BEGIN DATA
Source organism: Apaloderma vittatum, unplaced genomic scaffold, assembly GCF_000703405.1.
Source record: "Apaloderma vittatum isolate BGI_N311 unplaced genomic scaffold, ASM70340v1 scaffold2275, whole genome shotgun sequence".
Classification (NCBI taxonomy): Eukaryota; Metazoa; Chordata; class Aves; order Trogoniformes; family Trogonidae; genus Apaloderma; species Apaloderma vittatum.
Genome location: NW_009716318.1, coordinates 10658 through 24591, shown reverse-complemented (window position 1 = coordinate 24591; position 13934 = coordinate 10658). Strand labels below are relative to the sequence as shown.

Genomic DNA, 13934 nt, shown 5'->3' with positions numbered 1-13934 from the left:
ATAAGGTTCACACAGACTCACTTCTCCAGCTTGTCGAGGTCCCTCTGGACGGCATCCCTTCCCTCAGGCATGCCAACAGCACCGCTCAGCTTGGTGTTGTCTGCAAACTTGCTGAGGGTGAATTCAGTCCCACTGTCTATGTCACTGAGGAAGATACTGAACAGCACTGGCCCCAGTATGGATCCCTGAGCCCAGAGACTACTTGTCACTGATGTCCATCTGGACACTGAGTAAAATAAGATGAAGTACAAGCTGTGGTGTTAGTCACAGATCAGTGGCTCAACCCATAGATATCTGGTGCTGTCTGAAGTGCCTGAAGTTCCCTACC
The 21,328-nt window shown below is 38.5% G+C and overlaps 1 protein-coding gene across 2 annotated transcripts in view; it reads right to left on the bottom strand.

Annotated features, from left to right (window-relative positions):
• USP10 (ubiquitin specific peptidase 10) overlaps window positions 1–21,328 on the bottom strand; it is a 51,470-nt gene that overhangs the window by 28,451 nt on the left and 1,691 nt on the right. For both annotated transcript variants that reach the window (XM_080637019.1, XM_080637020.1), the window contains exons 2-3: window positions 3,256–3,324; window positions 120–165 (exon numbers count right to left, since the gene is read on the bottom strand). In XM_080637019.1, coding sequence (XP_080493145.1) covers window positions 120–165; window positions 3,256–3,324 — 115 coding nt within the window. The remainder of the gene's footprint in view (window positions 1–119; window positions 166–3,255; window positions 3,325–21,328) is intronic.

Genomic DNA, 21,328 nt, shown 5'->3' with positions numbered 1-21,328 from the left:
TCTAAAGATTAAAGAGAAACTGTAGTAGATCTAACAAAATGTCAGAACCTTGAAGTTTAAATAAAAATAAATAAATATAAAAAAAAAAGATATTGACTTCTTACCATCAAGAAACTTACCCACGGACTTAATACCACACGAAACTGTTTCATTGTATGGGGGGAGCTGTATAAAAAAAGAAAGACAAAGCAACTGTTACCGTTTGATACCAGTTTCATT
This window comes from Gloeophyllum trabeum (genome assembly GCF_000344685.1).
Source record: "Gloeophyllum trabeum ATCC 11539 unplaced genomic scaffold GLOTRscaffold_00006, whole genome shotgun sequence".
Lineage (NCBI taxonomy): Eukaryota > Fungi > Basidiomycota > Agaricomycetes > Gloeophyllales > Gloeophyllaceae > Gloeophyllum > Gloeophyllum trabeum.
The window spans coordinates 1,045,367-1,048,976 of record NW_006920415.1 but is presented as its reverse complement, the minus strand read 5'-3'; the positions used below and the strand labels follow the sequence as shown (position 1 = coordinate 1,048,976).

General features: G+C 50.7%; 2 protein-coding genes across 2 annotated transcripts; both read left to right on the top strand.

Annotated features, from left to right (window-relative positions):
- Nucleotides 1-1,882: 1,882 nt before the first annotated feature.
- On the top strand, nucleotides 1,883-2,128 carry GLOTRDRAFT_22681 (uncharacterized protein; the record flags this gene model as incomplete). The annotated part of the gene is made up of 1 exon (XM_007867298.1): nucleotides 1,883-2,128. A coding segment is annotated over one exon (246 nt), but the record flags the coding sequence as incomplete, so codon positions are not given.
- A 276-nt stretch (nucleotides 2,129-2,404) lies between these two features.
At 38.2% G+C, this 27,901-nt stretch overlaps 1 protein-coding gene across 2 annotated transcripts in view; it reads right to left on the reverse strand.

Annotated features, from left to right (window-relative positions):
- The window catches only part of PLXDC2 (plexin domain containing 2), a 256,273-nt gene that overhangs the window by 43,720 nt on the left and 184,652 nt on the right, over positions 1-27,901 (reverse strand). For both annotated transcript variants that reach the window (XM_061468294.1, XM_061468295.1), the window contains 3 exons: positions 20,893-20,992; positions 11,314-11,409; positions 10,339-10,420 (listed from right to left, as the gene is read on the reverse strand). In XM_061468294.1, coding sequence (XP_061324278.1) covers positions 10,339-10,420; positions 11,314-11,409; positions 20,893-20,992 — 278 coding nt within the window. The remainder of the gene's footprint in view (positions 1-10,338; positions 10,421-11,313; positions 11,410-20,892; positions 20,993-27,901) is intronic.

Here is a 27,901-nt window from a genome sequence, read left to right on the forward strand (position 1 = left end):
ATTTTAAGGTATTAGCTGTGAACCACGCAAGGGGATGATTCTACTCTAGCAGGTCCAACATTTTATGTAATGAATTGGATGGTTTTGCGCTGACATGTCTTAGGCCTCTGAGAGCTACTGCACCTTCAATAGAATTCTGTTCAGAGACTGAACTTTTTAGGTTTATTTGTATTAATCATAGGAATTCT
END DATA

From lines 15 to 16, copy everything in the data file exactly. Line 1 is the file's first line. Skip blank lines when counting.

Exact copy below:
The window spans coordinates 1,045,367-1,048,976 of record NW_006920415.1 but is presented as its reverse complement, the minus strand read 5'-3'; the positions used below and the strand labels follow the sequence as shown (position 1 = coordinate 1,048,976).

General features: G+C 50.7%; 2 protein-coding genes across 2 annotated transcripts; both read left to right on the top strand.